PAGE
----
Each student at Columbia takes a semester of University Writing, a course designed to help students cultivate their scholarly voices. University Writing is one of the classes in Columbia’s Core Curriculum—the set of common courses that each undergraduate takes in preparation both for a rigorous college career as well as a life marked by curiosity and inquiry. University Writing endeavors to help shape and sustain a student body that is committed to expressing itself with grace and clarity. We believe that writing is at the heart of the university’s mission: writing is not merely the manifestation of thought but involves the discovery and transformation of ideas. It is through writing that students move from being passive learners to active participants in an intellectual community.
Rather than approaching writing as an innate talent, UW teaches writing as a unique, learned skill that can be practiced and developed. There are over 70 sections of University Writing taught each semester. Each class adheres to the principle that academic writing begins from a place of deep inquiry. We ask students to develop projects that spring from intellectual problems; the boldest and most persuasive arguments often emerge only after rigorous and sustained engagement with intellectual questions that seem to resist obvious answers.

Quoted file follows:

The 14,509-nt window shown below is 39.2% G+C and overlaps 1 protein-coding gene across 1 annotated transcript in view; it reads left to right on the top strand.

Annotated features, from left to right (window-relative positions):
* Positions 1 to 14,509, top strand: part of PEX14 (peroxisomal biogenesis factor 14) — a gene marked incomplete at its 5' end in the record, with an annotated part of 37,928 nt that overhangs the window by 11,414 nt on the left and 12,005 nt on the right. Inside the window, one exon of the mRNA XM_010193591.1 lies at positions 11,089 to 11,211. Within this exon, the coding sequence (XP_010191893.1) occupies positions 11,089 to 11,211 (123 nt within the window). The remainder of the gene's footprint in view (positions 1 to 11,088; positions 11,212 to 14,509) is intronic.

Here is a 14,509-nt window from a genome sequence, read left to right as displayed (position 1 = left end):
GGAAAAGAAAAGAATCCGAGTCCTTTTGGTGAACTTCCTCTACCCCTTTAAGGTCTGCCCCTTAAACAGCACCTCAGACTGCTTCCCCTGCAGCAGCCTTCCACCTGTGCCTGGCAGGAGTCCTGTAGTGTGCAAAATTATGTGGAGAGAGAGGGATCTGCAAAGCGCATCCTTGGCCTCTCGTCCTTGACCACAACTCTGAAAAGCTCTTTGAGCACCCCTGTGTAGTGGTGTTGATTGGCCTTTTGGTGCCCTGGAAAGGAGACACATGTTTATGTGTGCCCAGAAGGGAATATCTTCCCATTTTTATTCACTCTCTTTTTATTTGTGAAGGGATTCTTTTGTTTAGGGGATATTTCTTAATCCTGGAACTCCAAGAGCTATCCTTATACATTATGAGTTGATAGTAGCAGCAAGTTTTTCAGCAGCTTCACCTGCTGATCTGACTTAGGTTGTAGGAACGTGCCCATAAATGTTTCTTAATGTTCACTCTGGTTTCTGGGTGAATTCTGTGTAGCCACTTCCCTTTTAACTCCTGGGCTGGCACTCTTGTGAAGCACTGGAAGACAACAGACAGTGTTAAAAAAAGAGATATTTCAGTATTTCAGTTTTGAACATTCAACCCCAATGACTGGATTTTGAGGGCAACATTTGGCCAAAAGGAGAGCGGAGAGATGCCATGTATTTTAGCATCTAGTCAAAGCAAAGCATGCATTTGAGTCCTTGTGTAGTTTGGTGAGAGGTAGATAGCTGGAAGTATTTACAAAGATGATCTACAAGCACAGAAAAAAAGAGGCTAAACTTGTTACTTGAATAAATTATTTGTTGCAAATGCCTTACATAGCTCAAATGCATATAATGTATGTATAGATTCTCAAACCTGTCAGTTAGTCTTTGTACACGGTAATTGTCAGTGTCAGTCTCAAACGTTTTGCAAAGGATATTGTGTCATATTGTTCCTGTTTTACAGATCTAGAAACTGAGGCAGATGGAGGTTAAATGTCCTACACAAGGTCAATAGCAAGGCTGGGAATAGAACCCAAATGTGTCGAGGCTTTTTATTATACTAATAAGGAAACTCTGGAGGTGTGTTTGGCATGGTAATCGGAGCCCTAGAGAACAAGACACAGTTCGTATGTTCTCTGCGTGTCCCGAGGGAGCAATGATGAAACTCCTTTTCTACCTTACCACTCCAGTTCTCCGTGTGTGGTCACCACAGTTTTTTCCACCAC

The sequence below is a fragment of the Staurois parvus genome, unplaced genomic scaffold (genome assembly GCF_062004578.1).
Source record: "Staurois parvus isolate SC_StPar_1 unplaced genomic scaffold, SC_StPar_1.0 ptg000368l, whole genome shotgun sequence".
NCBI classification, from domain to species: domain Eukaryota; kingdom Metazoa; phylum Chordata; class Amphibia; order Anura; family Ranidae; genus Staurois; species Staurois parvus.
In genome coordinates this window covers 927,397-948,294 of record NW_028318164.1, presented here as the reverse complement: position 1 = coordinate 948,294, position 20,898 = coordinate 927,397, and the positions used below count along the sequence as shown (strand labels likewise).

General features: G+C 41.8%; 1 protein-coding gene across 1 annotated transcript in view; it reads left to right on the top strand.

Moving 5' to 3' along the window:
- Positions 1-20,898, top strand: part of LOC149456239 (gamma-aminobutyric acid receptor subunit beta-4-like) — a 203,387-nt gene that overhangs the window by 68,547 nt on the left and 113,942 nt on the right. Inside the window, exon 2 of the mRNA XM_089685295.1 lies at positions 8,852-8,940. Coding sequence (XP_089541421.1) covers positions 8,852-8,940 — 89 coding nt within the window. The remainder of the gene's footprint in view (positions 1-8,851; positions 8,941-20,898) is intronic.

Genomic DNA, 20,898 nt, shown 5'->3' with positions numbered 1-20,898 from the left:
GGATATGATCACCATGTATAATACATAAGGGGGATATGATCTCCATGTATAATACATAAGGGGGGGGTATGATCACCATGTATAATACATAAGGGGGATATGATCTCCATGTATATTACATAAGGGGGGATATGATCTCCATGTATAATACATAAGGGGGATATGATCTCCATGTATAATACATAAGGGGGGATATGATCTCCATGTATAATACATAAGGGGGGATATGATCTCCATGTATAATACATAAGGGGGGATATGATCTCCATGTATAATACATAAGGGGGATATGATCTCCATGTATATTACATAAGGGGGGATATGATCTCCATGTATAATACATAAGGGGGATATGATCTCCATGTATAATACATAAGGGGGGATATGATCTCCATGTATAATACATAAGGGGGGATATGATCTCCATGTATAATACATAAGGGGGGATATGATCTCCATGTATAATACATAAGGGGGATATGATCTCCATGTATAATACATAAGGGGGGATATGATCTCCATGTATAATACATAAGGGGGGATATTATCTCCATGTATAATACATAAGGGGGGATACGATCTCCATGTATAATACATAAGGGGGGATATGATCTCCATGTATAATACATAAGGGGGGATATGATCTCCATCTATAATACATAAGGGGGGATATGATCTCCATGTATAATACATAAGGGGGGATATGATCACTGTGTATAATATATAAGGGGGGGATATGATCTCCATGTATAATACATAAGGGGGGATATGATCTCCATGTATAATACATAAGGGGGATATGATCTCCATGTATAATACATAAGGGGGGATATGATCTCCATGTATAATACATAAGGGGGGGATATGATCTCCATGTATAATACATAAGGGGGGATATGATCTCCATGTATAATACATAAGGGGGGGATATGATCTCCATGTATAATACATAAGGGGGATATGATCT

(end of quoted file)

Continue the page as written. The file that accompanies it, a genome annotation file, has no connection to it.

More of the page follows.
Essays in The Morningside Review exemplify the wide range of voices that our students develop as they strive to establish themselves as interlocutors in various intellectual communities. We encourage spillover from the writing classroom: we hope that our students take the skills and habits of mind from UW into their other classes and into the world. One of the ambitions of University Writing is to enable our students to invigorate civic discourse. In that spirit, we invite you to use these essays to deepen your own thinking and as inspiration for your own writing. Enjoy!
—Aaron Ritzenberg, PhD
Associate Director, First-Year Writing